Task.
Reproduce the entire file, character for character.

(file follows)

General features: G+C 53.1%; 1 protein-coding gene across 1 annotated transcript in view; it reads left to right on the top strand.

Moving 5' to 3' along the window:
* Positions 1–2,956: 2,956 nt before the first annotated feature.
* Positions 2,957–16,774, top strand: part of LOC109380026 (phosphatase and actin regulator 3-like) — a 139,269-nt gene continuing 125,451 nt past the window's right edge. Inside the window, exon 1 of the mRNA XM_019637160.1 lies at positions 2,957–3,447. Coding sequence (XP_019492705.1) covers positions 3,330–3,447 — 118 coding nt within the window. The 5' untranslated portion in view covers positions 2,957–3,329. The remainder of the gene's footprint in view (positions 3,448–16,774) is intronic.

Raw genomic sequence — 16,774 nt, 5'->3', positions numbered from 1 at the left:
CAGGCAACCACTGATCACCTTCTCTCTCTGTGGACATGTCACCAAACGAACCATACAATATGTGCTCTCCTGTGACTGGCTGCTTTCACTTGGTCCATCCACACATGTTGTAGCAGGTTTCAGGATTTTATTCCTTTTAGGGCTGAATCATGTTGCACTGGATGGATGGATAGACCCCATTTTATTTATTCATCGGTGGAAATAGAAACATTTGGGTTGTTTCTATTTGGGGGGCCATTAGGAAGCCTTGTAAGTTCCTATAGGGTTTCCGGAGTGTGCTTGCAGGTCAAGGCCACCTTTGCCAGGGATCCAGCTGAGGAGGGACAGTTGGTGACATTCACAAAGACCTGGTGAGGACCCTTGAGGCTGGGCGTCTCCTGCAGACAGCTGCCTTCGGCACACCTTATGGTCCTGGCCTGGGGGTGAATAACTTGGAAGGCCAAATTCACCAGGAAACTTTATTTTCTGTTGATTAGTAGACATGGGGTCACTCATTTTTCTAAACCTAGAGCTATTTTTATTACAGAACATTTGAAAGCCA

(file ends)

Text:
General features: G+C 53.1%; 1 protein-coding gene across 1 annotated transcript in view; it reads left to right on the top strand.

Moving 5' to 3' along the window:
* Positions 1–2,956: 2,956 nt before the first annotated feature.
* Positions 2,957–16,774, top strand: part of LOC109380026 (phosphatase and actin regulator 3-like) — a 139,269-nt gene continuing 125,451 nt past the window's right edge. Inside the window, exon 1 of the mRNA XM_019637160.1 lies at positions 2,957–3,447. Coding sequence (XP_019492705.1) covers positions 3,330–3,447 — 118 coding nt within the window. The 5' untranslated portion in view covers positions 2,957–3,329. The remainder of the gene's footprint in view (positions 3,448–16,774) is intronic.

Raw genomic sequence — 16,774 nt, 5'->3', positions numbered from 1 at the left:
CAGGCAACCACTGATCACCTTCTCTCTCTGTGGACATGTCACCAAACGAACCATACAATATGTGCTCTCCTGTGACTGGCTGCTTTCACTTGGTCCATCCACACATGTTGTAGCAGGTTTCAGGATTTTATTCCTTTTAGGGCTGAATCATGTTGCACTGGATGGATGGATAGACCCCATTTTATTTATTCATCGGTGGAAATAGAAACATTTGGGTTGTTTCTATTTGGGGGGCCATTAGGAAGCCTTGTAAGTTCCTATAGGGTTTCCGGAGTGTGCTTGCAGGTCAAGGCCACCTTTGCCAGGGATCCAGCTGAGGAGGGACAGTTGGTGACATTCACAAAGACCTGGTGAGGACCCTTGAGGCTGGGCGTCTCCTGCAGACAGCTGCCTTCGGCACACCTTATGGTCCTGGCCTGGGGGTGAATAACTTGGAAGGCCAAATTCACCAGGAAACTTTATTTTCTGTTGATTAGTAGACATGGGGTCACTCATTTTTCTAAACCTAGAGCTATTTTTATTACAGAACATTTGAAAGCCA